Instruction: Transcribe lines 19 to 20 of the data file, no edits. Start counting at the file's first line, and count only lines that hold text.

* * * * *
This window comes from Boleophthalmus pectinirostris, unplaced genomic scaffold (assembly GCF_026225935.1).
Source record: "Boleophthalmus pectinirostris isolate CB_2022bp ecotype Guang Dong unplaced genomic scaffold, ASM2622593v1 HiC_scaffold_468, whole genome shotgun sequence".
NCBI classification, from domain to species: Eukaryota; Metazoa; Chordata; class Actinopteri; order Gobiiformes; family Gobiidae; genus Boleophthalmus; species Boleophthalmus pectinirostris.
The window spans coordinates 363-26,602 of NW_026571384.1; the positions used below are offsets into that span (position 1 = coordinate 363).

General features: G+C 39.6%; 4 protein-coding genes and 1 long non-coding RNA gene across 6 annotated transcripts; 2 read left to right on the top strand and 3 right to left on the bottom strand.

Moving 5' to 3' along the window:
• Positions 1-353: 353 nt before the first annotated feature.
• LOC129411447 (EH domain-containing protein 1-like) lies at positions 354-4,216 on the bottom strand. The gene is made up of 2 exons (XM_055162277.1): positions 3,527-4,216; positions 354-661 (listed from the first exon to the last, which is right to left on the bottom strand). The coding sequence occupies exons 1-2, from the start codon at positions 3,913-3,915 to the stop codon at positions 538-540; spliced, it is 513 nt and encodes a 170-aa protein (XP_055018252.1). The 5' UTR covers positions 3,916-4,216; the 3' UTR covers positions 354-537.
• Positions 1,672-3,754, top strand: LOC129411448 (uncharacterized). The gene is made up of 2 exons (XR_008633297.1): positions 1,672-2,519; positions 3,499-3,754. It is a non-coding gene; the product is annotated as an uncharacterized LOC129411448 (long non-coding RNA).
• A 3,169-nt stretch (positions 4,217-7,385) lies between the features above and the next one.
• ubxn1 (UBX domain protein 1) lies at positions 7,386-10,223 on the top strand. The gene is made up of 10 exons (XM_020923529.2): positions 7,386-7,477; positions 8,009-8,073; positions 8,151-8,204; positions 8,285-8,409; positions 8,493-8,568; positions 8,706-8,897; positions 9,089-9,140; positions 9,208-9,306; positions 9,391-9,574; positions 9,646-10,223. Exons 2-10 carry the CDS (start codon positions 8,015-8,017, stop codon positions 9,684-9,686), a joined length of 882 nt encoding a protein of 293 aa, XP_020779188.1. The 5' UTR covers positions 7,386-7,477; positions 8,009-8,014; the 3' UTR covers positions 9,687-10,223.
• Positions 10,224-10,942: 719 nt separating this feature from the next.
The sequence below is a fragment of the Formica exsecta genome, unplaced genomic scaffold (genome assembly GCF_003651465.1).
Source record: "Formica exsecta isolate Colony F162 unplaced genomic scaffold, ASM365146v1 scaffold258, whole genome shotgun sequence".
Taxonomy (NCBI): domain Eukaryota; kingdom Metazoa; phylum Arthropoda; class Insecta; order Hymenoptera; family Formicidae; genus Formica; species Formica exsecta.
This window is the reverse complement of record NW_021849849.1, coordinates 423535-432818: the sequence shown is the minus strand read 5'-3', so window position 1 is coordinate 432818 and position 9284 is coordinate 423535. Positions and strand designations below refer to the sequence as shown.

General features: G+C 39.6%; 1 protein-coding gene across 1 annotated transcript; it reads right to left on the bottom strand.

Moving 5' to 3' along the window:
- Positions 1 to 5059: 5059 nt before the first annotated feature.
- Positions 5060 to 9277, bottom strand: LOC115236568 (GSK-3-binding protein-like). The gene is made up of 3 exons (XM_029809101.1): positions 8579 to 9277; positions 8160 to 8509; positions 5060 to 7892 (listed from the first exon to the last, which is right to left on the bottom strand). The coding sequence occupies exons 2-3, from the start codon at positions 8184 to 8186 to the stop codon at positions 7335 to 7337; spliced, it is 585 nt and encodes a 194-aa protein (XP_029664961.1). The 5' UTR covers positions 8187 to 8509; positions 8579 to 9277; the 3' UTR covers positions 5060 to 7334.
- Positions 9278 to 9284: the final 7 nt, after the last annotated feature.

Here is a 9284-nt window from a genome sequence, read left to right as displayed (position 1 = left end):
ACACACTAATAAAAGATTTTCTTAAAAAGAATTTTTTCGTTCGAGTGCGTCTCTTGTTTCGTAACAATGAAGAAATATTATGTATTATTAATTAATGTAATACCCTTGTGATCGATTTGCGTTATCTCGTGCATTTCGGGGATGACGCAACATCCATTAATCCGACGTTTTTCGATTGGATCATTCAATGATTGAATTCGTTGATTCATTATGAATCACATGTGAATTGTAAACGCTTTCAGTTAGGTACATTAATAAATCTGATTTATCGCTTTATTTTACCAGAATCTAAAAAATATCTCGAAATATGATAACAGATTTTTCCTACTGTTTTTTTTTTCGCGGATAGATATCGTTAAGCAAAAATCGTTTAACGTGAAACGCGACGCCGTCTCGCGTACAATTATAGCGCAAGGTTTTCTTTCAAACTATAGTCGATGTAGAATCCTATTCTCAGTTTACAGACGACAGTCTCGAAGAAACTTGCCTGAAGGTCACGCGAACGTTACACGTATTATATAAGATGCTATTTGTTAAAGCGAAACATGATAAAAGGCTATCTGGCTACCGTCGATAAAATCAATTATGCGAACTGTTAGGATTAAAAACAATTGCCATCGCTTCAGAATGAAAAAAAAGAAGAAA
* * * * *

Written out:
- Positions 1 to 5059: 5059 nt before the first annotated feature.
- Positions 5060 to 9277, bottom strand: LOC115236568 (GSK-3-binding protein-like). The gene is made up of 3 exons (XM_029809101.1): positions 8579 to 9277; positions 8160 to 8509; positions 5060 to 7892 (listed from the first exon to the last, which is right to left on the bottom strand). The coding sequence occupies exons 2-3, from the start codon at positions 8184 to 8186 to the stop codon at positions 7335 to 7337; spliced, it is 585 nt and encodes a 194-aa protein (XP_029664961.1). The 5' UTR covers positions 8187 to 8509; positions 8579 to 9277; the 3' UTR covers positions 5060 to 7334.